• Teacher Sheet SEPTIC TANK MODEL2-49
    • SETTLING THE WASTEWATERPROBLEMOBJECTIVES SUBJECTS: Science, Language ArtsThe student will do the following: TIME:1. Name models that are representations of larger 90 minutes objects. MATERIALS:2. Suggest ways that industry, agriculture, and 3 large jars mining affect water quality. charcoal 6 smaller containers (such as small buckets)3. Demonstrate the use of lagoons for treating ammonia wastewater. funnel or liter bottle with bottom cut off pieces of wood soilBACKGROUND INFORMATION paper towels coffee grounds (or sterile gardening manure)Water pollution remains a serious problem in most nylon hosieryparts of the United States. Sediment, nutrients, flourbacteria, and toxic material still find their way into medium rocksthe nations waters where they damage ecosys- vegetable oiltems, cause health hazards, and prevent the full cotton ballsuse of water resources. bleach sandIn agriculture, all livestock operations face the iron filingsgrowing concern of animal waste disposal. Animal 3 paper or plastic cupswastes pollute the environment when not disposed small rocksof properly. Because of its nutrient value, animal vinegarwaste should be viewed as a resource rather than asa waste. It provides the producer with a valuable soil conditioner and source of fertilizer. Animal wastedoesnt have to be a pollution problem. A well designed and maintained waste management system benefitsnot only the producer, but the community as well.Pollutants carried by runoff from such urban features as streets and roadways, commercial and industrialsites, and parking lots affect between 5-15 percent of surface waters. Urban runoff contains salts and oilyresidues from road surfaces and may include a variety of nutrients and toxic material as well.Higher temperatures associated with industrial wastewater can result in “thermal pollution.” Up to 10 percentof surface waters are adversely affected by acid drainage from abandoned mines, pollution from mill tailings,mining waste piles, and pollution from improperly sealed oil and gas wells.All of these kinds of wastewater can be treated by allowing them to rest in settling/treatment ponds to cleanthe water for discharge. 2-73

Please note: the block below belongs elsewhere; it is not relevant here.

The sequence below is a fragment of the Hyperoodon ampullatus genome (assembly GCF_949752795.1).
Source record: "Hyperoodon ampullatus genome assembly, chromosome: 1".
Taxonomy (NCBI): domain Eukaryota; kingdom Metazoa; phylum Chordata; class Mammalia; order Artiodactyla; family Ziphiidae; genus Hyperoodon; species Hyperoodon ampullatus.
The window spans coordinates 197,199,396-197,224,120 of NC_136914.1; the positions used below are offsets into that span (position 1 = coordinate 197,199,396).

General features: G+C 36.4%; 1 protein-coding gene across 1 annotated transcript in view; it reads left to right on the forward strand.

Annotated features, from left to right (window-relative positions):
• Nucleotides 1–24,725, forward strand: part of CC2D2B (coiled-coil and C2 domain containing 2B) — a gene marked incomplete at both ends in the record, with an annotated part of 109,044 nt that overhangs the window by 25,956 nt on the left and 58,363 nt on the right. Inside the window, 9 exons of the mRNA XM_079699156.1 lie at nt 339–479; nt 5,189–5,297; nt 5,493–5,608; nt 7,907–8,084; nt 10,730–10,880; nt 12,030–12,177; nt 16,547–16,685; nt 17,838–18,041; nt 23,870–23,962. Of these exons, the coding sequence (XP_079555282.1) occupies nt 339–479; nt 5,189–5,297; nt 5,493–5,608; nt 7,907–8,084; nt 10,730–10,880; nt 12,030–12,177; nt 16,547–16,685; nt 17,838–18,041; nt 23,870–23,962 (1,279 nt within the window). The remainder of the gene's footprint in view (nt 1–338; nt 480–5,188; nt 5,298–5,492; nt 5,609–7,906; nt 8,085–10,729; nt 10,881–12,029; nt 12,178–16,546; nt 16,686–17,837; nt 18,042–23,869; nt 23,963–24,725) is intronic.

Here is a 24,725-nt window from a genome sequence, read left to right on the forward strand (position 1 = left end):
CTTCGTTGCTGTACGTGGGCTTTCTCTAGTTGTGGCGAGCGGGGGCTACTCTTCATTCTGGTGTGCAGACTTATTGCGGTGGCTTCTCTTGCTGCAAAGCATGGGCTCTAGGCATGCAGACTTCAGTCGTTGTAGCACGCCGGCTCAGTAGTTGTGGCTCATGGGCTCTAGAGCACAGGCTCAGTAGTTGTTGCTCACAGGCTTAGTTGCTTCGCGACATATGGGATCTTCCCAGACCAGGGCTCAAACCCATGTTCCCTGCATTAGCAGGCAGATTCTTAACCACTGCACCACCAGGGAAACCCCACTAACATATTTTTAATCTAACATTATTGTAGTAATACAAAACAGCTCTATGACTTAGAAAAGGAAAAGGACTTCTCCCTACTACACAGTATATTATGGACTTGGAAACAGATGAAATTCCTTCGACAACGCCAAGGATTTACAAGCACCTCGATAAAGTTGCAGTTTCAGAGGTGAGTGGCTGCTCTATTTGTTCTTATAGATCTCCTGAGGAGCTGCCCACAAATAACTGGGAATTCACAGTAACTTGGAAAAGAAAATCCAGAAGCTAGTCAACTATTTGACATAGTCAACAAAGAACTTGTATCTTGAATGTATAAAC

• Termsgroundwater: water that infiltrates into the earth and is stored in usable amounts in the soil and rock below the earth’s surface; water within the zone of saturation.lagoon: an animal waste treatment method which uses a deep pond to treat manure and other runoff from a livestock operation. Lagoons can be aerobic or anaerobic. Both use bacteria to break down materials.model: a small representation of a larger object.surface water: precipitation that does not soak into the ground or return to the atmosphere by evaporation or transpiration, and is stored in streams, lakes, wetlands, reservoirs, and oceans.water treatment: the conditioning of water to make it acceptable for a specific use.ADVANCE PREPARATION A. Fill the 3 large jars (use gallon jars from the lunchroom) with clean water. B. During the demonstration you will create models of agricultural, industrial, and mining wastewater by “dumping” the waste substitutes into the appropriate jar. Gather the following materials for the demonstration: 1. To simulate agricultural wastewater, obtain 1 cup (250 mL) ammonia, 2 cups (500 mL) soil, and 2 cups (500 mL) used coffee grounds or sterile gardening manure for the substituted waste. 2. To simulate industrial waste, obtain 1 cup (250 mL) flour, 1 cup (250 mL) vegetable oil, and 1 cup (250 mL) bleach. 3. To simulate mining wastewater, obtain 2 cups (500 mL) soil, 1 cup (250 mL) iron filings, 1 cup (250 mL) small rocks, and 1 cup (250 mL) vinegar (for acidic smell). (NOTE: Iron filings are readily available from auto parts stores where they work on brakes; these are usually free.) NOTE: Take extra care to make sure ammonia and bleach aren’t accidentally mixed. Mixing them can release poisonous chlorine gas. C. Gather the other materials. Try to avoid giving the students glass containers.PROCEDURE I. Setting the stage A. Divide the class into 6 teams. Tell members of the first two teams they represent farmers; the third and fourth teams represent manufacturers; and the fifth and sixth teams represent miners. B. Each group should have a funnel and several items available to them to attempt to purify the wastewater. Suggested items might include charcoal, pieces of wood, paper towels, nylon hosiery, rocks (small and medium size), moss, cotton balls, or sand. C. You will divide the 3 wastewater supplies in half. Each group should have a large jar or pitcher (or a small bucket) of its own. 2-74